Thursday, June 20, 2024


    Echolocation is a process where emitting sounds can help one determine the location and size of objects that can not be seen. The brain uses the emitted sound and the received sound to determine how far away an object is. Blind people can use this to help them in navigating around a room for example. Seeing people also have this ability and they don't even know it. If we close our eyes, we can still perceive the things around us even though we can't see them. Many animals use this as well to be able to locate objects around them in the dark.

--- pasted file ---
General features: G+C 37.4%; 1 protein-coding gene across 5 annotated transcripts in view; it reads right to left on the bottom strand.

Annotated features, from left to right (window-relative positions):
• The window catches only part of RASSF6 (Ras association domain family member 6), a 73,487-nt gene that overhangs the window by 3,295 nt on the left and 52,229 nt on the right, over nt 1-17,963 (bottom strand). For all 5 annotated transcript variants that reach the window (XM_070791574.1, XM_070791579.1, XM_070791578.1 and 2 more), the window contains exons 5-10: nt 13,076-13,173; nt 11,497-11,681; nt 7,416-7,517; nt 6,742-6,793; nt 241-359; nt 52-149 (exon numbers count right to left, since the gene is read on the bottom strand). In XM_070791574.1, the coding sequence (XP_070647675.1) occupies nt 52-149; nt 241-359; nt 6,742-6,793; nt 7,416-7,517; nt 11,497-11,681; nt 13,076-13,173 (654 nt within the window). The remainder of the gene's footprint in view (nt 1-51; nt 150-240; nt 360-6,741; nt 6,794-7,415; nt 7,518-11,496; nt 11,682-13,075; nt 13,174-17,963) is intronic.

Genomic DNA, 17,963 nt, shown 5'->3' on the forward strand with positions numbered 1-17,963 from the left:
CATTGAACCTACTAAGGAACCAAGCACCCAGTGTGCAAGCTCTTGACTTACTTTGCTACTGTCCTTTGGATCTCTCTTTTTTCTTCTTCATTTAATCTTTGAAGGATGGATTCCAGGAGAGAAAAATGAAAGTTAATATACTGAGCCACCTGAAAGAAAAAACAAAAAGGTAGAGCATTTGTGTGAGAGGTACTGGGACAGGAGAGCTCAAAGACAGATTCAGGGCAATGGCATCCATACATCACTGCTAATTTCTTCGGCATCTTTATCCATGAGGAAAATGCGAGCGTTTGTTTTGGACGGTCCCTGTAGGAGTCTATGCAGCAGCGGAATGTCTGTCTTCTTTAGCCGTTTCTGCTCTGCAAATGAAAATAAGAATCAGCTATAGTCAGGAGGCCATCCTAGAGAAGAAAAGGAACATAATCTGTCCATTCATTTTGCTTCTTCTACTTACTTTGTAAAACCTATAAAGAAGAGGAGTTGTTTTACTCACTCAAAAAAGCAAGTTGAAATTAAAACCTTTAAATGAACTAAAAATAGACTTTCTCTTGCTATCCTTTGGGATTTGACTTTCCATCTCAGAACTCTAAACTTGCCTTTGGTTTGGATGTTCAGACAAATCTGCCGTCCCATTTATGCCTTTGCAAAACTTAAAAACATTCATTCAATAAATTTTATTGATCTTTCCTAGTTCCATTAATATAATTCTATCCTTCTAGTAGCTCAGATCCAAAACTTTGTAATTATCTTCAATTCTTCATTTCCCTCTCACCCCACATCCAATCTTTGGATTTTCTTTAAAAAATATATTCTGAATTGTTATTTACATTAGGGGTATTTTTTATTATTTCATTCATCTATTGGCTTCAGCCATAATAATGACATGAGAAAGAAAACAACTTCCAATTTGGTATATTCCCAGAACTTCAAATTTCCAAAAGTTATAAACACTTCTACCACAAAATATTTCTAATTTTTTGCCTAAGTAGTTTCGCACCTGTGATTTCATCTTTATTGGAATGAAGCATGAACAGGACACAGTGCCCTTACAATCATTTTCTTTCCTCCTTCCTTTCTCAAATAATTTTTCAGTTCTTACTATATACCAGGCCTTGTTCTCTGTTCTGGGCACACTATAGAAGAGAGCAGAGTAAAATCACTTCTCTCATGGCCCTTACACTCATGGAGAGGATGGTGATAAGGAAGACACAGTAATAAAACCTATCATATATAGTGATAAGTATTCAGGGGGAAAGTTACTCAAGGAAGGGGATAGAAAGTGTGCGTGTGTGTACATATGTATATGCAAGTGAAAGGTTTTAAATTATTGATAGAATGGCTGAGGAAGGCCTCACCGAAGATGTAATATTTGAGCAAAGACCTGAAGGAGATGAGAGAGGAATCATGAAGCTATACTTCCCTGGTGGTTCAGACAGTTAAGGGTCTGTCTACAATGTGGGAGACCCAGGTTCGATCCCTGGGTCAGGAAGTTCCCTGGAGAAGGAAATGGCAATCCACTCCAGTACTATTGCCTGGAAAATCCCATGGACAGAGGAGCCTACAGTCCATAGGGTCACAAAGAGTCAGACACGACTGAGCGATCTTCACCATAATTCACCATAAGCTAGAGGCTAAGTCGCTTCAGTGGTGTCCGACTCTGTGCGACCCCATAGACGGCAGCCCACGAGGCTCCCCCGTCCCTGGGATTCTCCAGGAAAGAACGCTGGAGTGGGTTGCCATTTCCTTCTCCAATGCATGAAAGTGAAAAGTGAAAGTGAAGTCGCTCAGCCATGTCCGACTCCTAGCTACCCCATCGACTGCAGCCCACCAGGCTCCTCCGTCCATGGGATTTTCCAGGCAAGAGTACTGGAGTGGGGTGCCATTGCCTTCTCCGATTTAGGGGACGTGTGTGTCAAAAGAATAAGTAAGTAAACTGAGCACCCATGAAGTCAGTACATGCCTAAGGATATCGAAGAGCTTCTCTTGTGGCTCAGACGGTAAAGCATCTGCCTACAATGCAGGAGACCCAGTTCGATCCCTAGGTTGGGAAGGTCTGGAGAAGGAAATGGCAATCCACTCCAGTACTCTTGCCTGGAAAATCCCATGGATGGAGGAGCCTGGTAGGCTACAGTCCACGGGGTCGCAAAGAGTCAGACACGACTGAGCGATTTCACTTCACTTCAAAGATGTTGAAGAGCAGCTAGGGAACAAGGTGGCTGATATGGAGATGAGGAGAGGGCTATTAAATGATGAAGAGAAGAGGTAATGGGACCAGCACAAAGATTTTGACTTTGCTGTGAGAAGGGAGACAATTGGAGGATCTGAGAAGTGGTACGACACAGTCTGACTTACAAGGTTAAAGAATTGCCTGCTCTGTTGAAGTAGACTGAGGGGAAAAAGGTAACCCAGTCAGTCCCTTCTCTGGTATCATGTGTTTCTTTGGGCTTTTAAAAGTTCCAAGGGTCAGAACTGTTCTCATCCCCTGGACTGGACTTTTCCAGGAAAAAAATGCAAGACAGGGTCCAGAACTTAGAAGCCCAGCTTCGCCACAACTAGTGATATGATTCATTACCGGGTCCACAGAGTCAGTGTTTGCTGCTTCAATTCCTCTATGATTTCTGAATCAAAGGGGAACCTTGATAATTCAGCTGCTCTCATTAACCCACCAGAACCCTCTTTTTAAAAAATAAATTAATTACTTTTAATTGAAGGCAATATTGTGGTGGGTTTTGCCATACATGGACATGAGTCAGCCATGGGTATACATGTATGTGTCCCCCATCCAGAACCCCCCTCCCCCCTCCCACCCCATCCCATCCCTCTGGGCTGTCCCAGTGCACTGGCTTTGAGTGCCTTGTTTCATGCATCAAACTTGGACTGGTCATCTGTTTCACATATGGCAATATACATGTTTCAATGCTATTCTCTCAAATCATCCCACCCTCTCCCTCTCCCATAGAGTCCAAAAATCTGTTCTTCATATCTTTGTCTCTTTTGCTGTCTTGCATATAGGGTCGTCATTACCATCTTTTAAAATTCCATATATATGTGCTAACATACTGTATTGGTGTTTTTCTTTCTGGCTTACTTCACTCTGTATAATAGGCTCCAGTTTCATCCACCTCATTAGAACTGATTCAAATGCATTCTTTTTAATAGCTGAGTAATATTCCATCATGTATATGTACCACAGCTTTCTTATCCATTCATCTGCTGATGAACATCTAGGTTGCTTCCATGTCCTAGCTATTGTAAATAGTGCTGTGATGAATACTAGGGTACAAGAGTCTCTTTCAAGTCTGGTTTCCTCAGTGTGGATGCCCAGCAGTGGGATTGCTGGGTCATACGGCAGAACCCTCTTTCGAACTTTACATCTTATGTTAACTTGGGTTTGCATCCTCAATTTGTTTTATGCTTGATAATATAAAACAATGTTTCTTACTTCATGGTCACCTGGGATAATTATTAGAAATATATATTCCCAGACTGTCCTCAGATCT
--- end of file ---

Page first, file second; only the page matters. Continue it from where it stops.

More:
Animals like whales, dolphins, or bats use echolocation to navigate but also to hunt prey. Toothed whales do not have a traditional external ear canal so they use this process a little differently. They have an acoustic window towards the back of their jaw that allows them to still use this process. This acoustic window is a thin area of bone and a fat pad that receives the returning sound and sends it to the inner ear. The whale is able to use this sound to determine how far away the prey is and they can also determine what species the sound bounced off of. 

    This process is so similar to how humans use echolocation yet so different. All of the internal processes are the same and the brain is working in similar ways. However, the method of how the sound gets to the the brain to be processed is so different. It is interesting to be see how the same process can be used in such different ways.

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